Loading presentation...

Present Remotely

Send the link below via email or IM

Copy

Present to your audience

Start remote presentation

  • Invited audience members will follow you as you navigate and present
  • People invited to a presentation do not need a Prezi account
  • This link expires 10 minutes after you close the presentation
  • A maximum of 30 users can follow your presentation
  • Learn more about this feature in our knowledge base article

Do you really want to delete this prezi?

Neither you, nor the coeditors you shared it with will be able to recover it again.

DeleteCancel

Make your likes visible on Facebook?

Connect your Facebook account to Prezi and let your likes appear on your timeline.
You can change this under Settings & Account at any time.

No, thanks

Modern Art

The Usborne Introduction to Modern Art by Rosie Dickins
by

Sally J.

on 28 February 2011

Comments (0)

Please log in to add your comment.

Report abuse

Transcript of Modern Art

Modern Art The Usborne Introduction to By Rosie Dickins What is Modern Art? Both of the paintings shown are
or paintings of motionless objects. However, the differences are much more obvious than the similarities. Traditionally, people judged art based on the technical skill of the artist. But for many artists nowadays, originality is more important than technique (that the idea is more important than how well the idea was carried out). Breaking Away Breaking from tradition in the 19th century...a trend known as avant-garde... still lifes, Impressionism The first avant-garde movement that started in the 1860s. Characterized mainly by concentration on the general impression produced by a scene or object. Unmixed primary colors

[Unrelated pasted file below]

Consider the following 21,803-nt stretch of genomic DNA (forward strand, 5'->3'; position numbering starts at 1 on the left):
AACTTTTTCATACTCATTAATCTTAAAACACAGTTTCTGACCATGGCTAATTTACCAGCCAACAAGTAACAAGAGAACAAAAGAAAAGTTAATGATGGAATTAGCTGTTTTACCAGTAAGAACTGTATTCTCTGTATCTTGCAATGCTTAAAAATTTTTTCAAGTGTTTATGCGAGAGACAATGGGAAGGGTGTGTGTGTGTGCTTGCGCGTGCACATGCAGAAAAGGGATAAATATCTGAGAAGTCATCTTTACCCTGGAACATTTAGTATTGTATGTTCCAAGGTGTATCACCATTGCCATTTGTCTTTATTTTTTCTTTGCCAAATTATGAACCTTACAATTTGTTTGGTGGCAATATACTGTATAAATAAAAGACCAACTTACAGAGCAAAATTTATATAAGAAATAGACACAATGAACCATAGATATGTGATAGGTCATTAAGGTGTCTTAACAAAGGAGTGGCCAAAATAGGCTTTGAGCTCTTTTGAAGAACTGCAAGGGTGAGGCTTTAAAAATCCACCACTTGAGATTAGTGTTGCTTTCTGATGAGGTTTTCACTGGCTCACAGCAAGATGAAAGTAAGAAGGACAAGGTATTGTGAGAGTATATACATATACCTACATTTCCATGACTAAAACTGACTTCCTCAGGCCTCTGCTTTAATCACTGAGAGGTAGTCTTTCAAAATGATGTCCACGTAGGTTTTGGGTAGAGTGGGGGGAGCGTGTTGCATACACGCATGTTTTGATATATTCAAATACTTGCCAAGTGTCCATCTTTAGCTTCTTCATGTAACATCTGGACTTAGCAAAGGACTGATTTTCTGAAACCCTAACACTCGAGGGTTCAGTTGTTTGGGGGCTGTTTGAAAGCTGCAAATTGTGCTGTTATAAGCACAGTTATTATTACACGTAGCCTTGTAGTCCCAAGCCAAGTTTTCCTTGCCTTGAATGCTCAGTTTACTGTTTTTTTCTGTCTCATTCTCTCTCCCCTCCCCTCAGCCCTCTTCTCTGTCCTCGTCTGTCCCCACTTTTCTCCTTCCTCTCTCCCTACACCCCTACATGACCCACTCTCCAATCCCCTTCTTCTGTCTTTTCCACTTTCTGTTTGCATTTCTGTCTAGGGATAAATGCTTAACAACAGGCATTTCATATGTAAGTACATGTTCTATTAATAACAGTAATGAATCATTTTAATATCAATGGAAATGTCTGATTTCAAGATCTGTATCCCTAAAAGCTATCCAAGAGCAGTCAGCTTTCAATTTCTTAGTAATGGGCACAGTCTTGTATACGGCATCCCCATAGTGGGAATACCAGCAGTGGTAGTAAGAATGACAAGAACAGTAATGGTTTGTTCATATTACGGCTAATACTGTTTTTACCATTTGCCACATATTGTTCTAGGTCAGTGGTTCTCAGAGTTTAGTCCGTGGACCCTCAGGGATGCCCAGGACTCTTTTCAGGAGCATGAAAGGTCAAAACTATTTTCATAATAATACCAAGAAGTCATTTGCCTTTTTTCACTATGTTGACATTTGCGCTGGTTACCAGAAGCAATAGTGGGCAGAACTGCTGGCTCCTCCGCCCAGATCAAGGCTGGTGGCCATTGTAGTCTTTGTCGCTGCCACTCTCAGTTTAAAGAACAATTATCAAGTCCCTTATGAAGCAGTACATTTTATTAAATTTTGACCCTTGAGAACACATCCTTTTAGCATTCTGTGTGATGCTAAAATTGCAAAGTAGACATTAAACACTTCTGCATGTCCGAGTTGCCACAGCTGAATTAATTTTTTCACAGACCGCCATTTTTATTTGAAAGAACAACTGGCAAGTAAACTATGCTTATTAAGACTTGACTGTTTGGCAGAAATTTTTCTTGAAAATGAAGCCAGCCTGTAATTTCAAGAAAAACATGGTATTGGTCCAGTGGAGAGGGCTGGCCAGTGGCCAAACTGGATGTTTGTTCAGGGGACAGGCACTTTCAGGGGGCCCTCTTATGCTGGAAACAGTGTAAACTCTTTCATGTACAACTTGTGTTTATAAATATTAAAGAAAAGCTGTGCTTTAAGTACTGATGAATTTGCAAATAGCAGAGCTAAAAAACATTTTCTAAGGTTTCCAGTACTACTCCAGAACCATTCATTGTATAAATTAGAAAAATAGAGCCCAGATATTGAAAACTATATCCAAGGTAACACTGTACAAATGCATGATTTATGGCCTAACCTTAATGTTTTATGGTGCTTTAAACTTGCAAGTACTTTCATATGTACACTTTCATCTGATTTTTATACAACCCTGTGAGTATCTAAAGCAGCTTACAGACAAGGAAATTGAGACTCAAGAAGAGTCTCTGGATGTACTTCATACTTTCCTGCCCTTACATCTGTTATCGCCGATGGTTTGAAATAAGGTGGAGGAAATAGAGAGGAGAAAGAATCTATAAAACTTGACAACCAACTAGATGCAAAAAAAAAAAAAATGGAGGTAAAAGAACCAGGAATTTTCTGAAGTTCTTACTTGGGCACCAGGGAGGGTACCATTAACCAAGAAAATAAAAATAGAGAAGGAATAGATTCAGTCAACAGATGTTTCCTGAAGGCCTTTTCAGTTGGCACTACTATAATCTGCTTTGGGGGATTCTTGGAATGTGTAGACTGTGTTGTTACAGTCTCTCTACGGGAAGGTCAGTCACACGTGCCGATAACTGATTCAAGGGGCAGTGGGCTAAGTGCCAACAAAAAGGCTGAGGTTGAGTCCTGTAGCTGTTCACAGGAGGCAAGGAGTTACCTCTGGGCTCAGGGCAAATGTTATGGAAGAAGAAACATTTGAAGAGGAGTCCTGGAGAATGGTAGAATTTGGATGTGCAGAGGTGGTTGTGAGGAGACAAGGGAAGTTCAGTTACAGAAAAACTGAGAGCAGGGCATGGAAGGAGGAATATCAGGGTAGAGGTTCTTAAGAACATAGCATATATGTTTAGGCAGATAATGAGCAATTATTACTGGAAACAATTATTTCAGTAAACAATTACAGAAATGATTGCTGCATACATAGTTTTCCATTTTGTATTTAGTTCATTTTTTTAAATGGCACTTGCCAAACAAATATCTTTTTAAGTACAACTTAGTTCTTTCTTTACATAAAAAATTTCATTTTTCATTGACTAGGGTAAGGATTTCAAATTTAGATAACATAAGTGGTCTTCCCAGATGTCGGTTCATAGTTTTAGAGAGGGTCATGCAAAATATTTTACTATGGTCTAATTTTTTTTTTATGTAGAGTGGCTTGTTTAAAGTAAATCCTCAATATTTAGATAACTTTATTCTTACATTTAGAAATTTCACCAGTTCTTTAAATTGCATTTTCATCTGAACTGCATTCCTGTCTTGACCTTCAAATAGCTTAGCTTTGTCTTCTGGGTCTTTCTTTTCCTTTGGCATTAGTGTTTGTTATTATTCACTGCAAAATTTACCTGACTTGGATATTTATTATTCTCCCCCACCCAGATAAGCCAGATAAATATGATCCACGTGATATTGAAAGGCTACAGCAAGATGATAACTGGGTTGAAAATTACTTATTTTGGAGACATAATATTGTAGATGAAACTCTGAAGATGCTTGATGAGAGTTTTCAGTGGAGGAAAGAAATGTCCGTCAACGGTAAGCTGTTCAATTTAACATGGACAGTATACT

Small strokes to simulate actual reflected light Pointillism 1880s - George Seurat Expressionism Communicating strong emotions instead of focusing on how things looked. Heighten colors
Exaggerate shapes Cubism Picasso - 1912 early 20th century Surrealism Abstract Art Salvador Dali was probably the most famous Surrealist.
Surrealists aimed to explore unconscious minds.
Often used a bizarre, dream-like imagery. 1920s-1940s Pioneered by Kadinsky, 1910 Has no recognizable subject matter...arrangement of shapes and colors.
Full transcript